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Pain du Monde Frottages

By Dirk Hagner
San Juan Capistrano, California: Inkswine Press, 2021. Variant Edition of 5.

14.5 x 11 x 0.5 inches, (37 x 28 x 1.25 cm); 13 pages. 140lbs rag paper with graphite frottages on vellum. Hard covers with quarter Kraft-tex leather binding. Title label on front board. Signed and numbered.


Dirk Hagner: "A series of 11 exquisite graphite rubbings of breads from around the world. All pieces are one-of-kind images, gathered in a hand-made book binding. This project combines the oldest cultural staple of human kind, bread, with the oldest way of printmaking, rubbings, or as printmakers call it, frottage*."


Using printmaking and rubbings, Hagner presents a lovely visual discourse of bread of the world. It is a reminder of how much bread and the partaking of it together is so much apart of the many cultures of our world. This simple act of sharing bread has a sense of friendliness and comfortable interaction whether it is a bagel, a baguette, or a bun.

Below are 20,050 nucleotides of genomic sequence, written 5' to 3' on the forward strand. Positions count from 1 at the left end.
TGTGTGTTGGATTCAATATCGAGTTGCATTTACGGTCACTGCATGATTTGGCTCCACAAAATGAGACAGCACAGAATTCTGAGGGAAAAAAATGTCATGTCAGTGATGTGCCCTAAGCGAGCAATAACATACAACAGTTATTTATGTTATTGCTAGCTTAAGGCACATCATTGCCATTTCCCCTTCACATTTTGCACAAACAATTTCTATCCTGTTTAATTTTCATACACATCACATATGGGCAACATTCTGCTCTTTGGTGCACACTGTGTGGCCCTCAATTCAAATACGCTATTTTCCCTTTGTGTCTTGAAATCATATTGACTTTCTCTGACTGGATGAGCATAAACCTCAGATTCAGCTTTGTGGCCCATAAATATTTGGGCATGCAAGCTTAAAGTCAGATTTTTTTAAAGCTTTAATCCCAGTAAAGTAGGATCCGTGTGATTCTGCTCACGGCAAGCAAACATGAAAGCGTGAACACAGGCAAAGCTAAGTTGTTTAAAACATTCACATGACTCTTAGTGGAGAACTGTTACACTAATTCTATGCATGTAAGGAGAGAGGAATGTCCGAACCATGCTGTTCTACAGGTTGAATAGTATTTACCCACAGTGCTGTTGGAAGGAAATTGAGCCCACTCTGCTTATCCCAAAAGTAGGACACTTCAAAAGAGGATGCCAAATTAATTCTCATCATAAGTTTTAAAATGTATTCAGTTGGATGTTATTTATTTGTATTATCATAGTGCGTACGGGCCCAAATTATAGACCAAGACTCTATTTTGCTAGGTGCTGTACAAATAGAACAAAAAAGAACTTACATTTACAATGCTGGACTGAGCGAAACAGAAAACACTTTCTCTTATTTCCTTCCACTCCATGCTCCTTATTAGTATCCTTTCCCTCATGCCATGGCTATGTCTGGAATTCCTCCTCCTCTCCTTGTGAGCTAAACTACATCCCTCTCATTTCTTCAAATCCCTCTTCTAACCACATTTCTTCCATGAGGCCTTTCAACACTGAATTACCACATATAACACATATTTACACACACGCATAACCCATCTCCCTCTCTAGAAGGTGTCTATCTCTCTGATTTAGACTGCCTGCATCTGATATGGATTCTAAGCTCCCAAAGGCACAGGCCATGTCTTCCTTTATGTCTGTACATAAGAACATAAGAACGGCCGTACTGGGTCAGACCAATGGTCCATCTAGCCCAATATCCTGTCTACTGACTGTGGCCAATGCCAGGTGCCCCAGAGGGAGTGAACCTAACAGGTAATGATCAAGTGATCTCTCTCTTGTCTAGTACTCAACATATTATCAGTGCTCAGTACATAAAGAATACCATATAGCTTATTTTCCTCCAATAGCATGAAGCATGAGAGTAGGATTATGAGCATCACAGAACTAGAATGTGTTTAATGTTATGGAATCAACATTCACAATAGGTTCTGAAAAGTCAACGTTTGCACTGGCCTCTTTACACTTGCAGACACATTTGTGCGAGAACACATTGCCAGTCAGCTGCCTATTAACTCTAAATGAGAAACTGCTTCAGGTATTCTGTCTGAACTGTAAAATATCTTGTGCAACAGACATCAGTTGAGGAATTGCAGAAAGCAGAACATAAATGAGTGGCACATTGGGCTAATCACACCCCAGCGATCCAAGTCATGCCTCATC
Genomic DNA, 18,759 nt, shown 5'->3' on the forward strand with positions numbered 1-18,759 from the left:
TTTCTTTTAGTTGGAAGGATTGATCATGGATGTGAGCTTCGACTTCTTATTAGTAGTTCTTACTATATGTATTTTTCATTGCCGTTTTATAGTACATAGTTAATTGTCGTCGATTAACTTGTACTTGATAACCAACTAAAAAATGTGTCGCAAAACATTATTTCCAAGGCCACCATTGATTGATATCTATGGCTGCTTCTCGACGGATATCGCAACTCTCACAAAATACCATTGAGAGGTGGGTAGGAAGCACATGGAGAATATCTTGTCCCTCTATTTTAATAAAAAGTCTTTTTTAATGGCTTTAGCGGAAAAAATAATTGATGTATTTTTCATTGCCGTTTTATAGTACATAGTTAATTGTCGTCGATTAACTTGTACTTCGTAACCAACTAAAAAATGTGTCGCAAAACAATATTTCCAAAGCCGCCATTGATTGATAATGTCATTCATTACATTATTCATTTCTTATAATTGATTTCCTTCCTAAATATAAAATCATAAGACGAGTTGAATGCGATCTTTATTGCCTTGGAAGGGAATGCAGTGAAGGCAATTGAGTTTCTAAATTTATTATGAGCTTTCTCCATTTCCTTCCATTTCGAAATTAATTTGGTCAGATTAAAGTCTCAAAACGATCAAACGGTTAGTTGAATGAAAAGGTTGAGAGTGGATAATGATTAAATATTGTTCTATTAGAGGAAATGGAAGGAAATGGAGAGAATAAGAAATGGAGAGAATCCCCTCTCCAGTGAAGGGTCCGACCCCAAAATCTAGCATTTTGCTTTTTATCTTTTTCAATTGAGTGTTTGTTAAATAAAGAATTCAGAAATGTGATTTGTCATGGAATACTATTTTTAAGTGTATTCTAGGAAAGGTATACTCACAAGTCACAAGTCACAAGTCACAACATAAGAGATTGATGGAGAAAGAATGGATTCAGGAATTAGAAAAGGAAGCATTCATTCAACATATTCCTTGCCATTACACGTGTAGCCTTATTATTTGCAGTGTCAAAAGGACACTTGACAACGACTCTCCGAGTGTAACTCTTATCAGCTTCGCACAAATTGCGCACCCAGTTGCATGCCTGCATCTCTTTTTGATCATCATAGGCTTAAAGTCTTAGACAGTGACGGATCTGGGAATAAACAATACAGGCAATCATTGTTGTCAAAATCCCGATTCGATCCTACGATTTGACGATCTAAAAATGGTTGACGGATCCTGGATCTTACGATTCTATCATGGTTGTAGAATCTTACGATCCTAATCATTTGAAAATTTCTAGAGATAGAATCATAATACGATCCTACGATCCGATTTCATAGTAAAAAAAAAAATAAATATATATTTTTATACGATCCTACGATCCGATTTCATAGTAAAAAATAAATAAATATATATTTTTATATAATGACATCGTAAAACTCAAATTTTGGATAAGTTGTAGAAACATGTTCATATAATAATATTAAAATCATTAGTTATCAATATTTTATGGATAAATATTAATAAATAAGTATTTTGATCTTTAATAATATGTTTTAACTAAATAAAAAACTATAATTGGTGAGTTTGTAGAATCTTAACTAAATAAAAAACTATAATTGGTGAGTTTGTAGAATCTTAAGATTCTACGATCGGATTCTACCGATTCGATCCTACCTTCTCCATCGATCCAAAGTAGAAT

*Frottage, Wikipedia: “In frottage, the artist places a piece of paper over an uneven surface then marks the paper with a drawing tool (such as a pastel or pencil), thus creating a rubbing. The drawing can be left as it is or used as the basis for further refinement. While superficially similar to brass rubbing and other forms of rubbing intended to reproduce an existing subject, and in fact sometimes being used as an alternative term for it, frottage implies using this rubbing technique to create an original image.


“It was developed by surrealist artist Max Ernst in 1925. Ernst was inspired by an ancient wooden floor where the grain of the planks had been accentuated by many years of scrubbing. The patterns of the graining suggested strange images to him. He captured these by laying sheets of paper on the floor and then rubbing over them with a soft pencil.”

Pain du Monde Frottages

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